Blog | November 10, 2013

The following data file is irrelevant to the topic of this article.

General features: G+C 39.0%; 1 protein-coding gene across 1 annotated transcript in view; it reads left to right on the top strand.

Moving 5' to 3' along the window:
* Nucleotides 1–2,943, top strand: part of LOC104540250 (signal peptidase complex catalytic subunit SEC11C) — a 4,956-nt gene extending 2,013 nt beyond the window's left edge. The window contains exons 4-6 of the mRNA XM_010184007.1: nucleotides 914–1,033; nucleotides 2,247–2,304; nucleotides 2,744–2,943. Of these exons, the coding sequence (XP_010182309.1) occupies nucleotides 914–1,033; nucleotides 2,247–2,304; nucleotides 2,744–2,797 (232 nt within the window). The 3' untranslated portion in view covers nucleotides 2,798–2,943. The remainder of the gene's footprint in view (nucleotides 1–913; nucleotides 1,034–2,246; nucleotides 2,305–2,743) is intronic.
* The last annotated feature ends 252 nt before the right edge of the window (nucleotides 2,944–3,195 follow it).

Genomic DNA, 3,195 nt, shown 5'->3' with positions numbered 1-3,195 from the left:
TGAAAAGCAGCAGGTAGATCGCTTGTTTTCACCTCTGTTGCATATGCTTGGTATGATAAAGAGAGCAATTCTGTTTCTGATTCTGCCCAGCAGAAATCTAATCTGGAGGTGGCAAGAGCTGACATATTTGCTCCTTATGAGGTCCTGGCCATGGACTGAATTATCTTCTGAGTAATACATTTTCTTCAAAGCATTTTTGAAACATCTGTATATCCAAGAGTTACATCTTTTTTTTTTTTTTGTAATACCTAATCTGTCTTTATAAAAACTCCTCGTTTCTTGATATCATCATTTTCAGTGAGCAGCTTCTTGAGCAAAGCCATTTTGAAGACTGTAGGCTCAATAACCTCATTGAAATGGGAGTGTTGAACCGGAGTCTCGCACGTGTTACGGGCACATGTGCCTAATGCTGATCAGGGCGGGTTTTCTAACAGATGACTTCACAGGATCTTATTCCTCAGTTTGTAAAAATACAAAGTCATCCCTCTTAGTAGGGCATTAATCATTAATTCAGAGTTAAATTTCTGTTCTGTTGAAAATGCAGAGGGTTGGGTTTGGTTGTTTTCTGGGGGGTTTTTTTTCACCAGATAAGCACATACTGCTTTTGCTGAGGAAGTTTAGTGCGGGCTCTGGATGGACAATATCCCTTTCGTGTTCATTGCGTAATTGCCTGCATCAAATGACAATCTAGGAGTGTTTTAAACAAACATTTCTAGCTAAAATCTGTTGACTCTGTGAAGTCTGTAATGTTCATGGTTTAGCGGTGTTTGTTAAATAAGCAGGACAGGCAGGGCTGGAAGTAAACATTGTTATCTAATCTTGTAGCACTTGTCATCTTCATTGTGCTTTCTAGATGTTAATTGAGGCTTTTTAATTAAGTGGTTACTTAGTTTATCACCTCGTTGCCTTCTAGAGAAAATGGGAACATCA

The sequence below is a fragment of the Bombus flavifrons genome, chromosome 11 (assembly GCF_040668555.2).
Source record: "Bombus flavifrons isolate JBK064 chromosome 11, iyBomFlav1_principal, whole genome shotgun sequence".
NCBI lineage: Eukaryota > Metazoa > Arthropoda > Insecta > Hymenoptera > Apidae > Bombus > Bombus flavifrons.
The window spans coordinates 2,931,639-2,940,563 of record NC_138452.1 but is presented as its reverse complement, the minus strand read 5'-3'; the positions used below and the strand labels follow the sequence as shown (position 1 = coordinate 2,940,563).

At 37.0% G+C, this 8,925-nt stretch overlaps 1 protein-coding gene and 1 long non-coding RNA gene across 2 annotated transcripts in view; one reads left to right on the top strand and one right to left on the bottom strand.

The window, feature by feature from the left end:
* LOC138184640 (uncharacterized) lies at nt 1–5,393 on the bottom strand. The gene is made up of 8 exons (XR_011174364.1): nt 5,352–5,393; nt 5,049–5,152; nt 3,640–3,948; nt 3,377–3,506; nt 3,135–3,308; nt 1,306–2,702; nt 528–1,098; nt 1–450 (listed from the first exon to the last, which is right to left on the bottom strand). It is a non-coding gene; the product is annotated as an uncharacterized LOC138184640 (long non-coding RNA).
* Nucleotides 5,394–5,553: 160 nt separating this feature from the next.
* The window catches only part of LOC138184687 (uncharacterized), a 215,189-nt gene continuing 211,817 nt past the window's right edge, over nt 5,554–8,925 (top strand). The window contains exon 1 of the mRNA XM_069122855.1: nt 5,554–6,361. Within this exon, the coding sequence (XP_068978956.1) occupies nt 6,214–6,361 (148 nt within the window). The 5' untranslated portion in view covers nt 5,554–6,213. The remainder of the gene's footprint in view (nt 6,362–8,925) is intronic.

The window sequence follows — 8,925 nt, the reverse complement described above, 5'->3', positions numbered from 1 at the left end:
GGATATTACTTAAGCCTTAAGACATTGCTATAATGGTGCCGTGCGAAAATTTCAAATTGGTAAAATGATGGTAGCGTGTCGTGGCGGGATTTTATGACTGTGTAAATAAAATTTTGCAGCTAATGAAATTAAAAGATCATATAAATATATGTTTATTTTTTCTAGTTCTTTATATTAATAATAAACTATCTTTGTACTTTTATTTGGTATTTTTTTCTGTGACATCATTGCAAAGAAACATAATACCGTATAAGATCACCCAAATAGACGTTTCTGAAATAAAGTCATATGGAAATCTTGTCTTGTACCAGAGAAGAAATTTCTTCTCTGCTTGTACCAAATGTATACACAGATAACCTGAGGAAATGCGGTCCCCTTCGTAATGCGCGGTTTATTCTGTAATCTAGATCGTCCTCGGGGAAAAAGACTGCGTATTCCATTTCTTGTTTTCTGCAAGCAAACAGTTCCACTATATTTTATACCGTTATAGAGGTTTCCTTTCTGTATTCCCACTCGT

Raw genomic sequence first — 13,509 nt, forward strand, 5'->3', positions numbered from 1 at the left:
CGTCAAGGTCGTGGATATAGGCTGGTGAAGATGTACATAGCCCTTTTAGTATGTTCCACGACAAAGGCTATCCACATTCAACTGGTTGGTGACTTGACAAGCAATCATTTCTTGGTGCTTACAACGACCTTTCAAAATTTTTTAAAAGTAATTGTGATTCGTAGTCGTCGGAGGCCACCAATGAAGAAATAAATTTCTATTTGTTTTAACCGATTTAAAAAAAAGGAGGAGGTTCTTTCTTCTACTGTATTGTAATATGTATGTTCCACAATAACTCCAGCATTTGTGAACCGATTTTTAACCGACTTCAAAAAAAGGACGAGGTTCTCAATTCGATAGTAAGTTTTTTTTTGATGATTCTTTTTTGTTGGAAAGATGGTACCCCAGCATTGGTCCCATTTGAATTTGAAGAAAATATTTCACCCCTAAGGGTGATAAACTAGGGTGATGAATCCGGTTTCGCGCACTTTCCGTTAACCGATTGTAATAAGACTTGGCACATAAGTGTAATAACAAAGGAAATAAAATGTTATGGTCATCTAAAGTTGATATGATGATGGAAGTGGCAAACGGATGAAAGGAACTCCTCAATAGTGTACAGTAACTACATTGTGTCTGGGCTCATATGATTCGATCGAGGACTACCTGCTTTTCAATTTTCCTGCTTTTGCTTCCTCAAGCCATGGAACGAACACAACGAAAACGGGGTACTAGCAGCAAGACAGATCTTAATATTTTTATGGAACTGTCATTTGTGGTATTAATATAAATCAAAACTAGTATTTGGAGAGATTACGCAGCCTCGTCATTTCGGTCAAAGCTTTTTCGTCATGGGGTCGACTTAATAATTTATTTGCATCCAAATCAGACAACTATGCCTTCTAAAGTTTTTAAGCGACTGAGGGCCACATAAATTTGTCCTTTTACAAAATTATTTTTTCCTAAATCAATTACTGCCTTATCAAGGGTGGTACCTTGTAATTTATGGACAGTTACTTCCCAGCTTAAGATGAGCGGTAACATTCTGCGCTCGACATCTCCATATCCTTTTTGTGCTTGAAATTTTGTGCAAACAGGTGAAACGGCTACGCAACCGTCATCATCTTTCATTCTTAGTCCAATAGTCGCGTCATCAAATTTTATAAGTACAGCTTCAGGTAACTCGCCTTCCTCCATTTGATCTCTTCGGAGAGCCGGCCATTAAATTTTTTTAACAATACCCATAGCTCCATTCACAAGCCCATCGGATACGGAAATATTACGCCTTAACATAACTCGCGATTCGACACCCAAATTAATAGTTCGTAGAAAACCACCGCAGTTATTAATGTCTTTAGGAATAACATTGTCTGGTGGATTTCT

By Elizabeth McSheffrey, Grande Prairie Daily Herald-Tribune, November 10, 2013Grande Prairie residents young and old are invited to attend a public discussion on seniors’ health care this week at the Royal Canadian Legion.The “Seniors’ Care: Who Cares?” tour hits the city on Tuesday and will raise important issues with the state of resources for the elderly throughout the province.Public Interest Alberta (PIA), Friends of Medicare and the Parkland Institute will host the event, which has already stopped in six different communities so far.“At some point we’re all going to be there whether we like it or not,” said PIA executive director Bill Moore-Kilgannon, “so just learning about the trend of our seniors’ care system is very important.”According to these organizations, the trends in Alberta are disappointing and require major attention from the provincial government.A recent report by the Parkland Institute revealed investment in assisted living is on the rise, but long-term care has taken a serious hit. “In the last election, the Conservative Party promised 1,000 long-term care spaces would be created each year for the next five years,” Moore-Kilgannon explained.“Unfortunately, after the election when the budget came out, the Alberta Health Services capital plan showed they’re actually going to cut 1,700 long-term care beds over the next five years.”Money is going instead to assisted living, he said, which only works well for the “wealthy and healthy.”The report, called “Bad to Worse: Residential elder care in Alberta,” also identified problems with private and for-profit seniors’ care.The assessment revealed qualifications and number of staff are “shockingly” lower in such institutions.“We’ve heard all kinds of horror stories across this province as we’ve done this tour,” said Moore-Kilgannon. “Many seniors are not getting the medical care that they need in these facilities.”Presenters will also examine dangerous changes to the current seniors’ drug plan, which is scheduled for a makeover in 2014.“People need to know and understand what’s going on,” said the executive director, “but we’re not just there to talk and educate people, we want to hear what’s happening in Grande Prairie.”The organizations are seeking feedback from those who have accessed local seniors’ health care to help build their case for provincial advocacy.The goal of the tour is not only to inform, but to inspire the public to take some action.“We also hope that people will come and want to get involved and support advocating for a better quality seniors’ care system,” he explained.“People who have had a parent, husband or wife in the system… know that in this incredibly wealthy province, we could be doing so much better.”The meeting will take place on Nov. 12 at the Royal Canadian Legion (9912-101 Ave.), from 7 p.m. to 9 p.m. and there is no cost for admission.For more information, call 780-420-0471 or visit the article online at the Grande Prairie Daily Herald Tribune.